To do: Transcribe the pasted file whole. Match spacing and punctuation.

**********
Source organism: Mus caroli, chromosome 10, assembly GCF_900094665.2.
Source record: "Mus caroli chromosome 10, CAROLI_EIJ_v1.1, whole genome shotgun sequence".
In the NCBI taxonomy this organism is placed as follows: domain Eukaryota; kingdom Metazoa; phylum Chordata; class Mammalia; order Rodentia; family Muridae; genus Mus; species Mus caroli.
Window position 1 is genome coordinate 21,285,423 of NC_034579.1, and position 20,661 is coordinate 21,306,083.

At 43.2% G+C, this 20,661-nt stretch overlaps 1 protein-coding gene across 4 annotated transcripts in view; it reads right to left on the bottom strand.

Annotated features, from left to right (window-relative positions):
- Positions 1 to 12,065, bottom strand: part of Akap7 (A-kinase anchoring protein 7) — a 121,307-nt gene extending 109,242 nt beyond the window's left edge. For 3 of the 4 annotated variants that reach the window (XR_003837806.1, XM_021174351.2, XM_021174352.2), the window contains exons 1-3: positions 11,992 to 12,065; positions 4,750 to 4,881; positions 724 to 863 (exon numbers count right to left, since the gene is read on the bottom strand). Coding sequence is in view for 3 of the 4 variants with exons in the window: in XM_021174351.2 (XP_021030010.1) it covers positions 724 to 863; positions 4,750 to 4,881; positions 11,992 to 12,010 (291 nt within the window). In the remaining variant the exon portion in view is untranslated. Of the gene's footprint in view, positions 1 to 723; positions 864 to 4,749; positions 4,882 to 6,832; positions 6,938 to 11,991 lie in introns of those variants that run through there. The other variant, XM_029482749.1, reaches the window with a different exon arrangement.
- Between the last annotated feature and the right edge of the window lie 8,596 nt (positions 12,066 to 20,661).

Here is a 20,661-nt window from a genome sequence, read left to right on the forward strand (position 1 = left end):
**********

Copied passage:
Source organism: Mus caroli, chromosome 10, assembly GCF_900094665.2.
Source record: "Mus caroli chromosome 10, CAROLI_EIJ_v1.1, whole genome shotgun sequence".
In the NCBI taxonomy this organism is placed as follows: domain Eukaryota; kingdom Metazoa; phylum Chordata; class Mammalia; order Rodentia; family Muridae; genus Mus; species Mus caroli.
Window position 1 is genome coordinate 21,285,423 of NC_034579.1, and position 20,661 is coordinate 21,306,083.

At 43.2% G+C, this 20,661-nt stretch overlaps 1 protein-coding gene across 4 annotated transcripts in view; it reads right to left on the bottom strand.

Annotated features, from left to right (window-relative positions):
- Positions 1 to 12,065, bottom strand: part of Akap7 (A-kinase anchoring protein 7) — a 121,307-nt gene extending 109,242 nt beyond the window's left edge. For 3 of the 4 annotated variants that reach the window (XR_003837806.1, XM_021174351.2, XM_021174352.2), the window contains exons 1-3: positions 11,992 to 12,065; positions 4,750 to 4,881; positions 724 to 863 (exon numbers count right to left, since the gene is read on the bottom strand). Coding sequence is in view for 3 of the 4 variants with exons in the window: in XM_021174351.2 (XP_021030010.1) it covers positions 724 to 863; positions 4,750 to 4,881; positions 11,992 to 12,010 (291 nt within the window). In the remaining variant the exon portion in view is untranslated. Of the gene's footprint in view, positions 1 to 723; positions 864 to 4,749; positions 4,882 to 6,832; positions 6,938 to 11,991 lie in introns of those variants that run through there. The other variant, XM_029482749.1, reaches the window with a different exon arrangement.
- Between the last annotated feature and the right edge of the window lie 8,596 nt (positions 12,066 to 20,661).

Here is a 20,661-nt window from a genome sequence, read left to right on the forward strand (position 1 = left end):